Police recently arrested a security contractor who works at a Facebook content moderation facility in Phoenix, Arizona, for allegedly threatening people with a handgun. The facility is owned by Cognizant, a Facebook contractor. The threatening behavior did not happen at the Cognizant facility itself, but the individual was arrested while on duty at work.
On April 3, Glendale Police responded to a report of aggravated assault, according to a copy of the police report shared by the police department with Motherboard. As two adult victims with a five year old child in the back seat of their car drove through a parking lot, a Maroon Dodge Dart vehicle blocked their path. The victim honked her horn, and the white male driver—Chris Cooper—of the Dodge pointed a black handgun at the three of them through his back window, the report reads. At an intersection, the driver pointed the handgun at them again, "causing them [the victims] to fear they may be shot," the report adds.
On May 24, more than a month after the incident, police took Cooper into custody, according to the report. Cooper admitted to being in the same parking lot and removing a semi-automatic handgun from the rear seat to holster on his hip; he denied pointing the weapon at the victims, but says he "did flip them off with his left hand," the report adds.
"The handgun was recovered during a search warrant at [the defendant's] residence in reference to this case," the report concludes.
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Cooper is charged with two counts of aggravated assault with a deadly weapon, the Glendale Police Department said.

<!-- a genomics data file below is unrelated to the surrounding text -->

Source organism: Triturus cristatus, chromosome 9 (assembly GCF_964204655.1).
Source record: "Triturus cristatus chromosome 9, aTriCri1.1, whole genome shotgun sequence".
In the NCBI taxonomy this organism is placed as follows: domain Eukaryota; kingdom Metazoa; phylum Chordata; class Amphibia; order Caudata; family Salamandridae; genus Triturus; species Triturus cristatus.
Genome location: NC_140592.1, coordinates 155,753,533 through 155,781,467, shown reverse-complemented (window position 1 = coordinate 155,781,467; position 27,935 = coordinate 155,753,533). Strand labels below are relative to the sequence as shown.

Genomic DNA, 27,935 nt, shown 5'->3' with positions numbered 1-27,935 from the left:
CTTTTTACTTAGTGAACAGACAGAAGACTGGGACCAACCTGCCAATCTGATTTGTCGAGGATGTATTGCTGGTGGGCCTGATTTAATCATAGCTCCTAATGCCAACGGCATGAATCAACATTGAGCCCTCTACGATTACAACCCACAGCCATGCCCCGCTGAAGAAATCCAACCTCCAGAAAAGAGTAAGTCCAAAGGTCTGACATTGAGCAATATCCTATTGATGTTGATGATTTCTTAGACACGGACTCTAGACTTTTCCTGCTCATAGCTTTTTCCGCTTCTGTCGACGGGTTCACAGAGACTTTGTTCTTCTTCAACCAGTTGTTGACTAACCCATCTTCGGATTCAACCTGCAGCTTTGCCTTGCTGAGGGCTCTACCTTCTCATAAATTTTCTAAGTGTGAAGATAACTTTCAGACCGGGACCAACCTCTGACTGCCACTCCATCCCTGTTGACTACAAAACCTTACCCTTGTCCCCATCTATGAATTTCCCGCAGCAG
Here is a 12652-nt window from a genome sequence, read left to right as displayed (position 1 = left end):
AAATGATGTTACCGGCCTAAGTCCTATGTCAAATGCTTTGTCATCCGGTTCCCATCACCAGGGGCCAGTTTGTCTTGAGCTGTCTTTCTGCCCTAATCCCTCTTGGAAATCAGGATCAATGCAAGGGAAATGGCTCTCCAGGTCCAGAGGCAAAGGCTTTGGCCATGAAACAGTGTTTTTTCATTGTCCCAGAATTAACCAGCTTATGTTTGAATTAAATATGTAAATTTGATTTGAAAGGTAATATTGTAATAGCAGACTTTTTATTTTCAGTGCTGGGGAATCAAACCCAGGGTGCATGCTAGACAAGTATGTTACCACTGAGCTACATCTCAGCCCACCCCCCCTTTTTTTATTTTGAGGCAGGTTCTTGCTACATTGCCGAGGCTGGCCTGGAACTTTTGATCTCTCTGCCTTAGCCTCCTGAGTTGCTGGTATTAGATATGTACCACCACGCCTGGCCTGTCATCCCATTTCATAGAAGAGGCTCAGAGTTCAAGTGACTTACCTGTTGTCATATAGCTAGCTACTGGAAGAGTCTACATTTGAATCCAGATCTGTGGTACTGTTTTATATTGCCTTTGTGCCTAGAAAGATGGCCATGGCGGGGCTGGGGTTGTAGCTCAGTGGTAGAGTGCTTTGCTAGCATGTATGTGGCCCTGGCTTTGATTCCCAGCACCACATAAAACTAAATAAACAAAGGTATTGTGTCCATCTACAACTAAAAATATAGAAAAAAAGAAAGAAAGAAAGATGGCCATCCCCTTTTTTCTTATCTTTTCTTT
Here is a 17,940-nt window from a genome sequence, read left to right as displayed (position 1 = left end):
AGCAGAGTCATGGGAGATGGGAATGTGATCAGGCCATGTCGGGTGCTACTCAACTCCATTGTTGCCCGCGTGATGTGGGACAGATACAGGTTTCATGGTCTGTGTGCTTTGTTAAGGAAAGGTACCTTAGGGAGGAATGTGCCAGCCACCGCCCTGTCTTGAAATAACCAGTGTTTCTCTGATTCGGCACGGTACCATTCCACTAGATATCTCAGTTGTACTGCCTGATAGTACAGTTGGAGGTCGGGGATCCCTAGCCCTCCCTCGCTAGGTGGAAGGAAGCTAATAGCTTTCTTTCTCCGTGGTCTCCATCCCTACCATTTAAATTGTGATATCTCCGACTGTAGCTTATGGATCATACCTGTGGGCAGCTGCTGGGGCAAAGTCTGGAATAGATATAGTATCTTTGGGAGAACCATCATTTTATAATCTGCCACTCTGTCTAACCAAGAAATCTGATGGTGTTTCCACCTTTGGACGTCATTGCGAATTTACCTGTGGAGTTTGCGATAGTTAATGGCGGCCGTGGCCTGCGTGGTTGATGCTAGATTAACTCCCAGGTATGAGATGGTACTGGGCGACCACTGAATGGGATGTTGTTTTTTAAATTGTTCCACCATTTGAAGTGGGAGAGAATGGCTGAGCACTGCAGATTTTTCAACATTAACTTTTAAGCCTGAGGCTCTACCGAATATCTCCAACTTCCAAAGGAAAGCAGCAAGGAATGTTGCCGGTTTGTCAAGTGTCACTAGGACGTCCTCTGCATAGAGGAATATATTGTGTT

It appears Cooper remained working at the Cognizant facility during the month-long period between the incident and his arrest. The facility is the same one that featured in a recent longform investigation from The Verge into the working conditions of Facebook's content moderators in America. In that, workers described extreme stress, anxiety, and trauma from reviewing disturbing material, and one employee said they started bringing a gun to work to protect themselves, according to The Verge.
Cooper is not an employee of Facebook or Cognizant. Instead, he is employed by a firm that provides security for the contractor.
A Cognizant spokesperson said in an emailed statement "Cognizant is aware that an employee of one [of] our private security vendors was served with an arrest warrant in late May for a non-work related incident at an off-site location. The incident did not involve any Cognizant property, associates or security work. The person in question no longer works at a Cognizant facility. Any further inquiries should be addressed to the security vendor."
Facebook declined to comment.
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This article originally appeared on VICE US.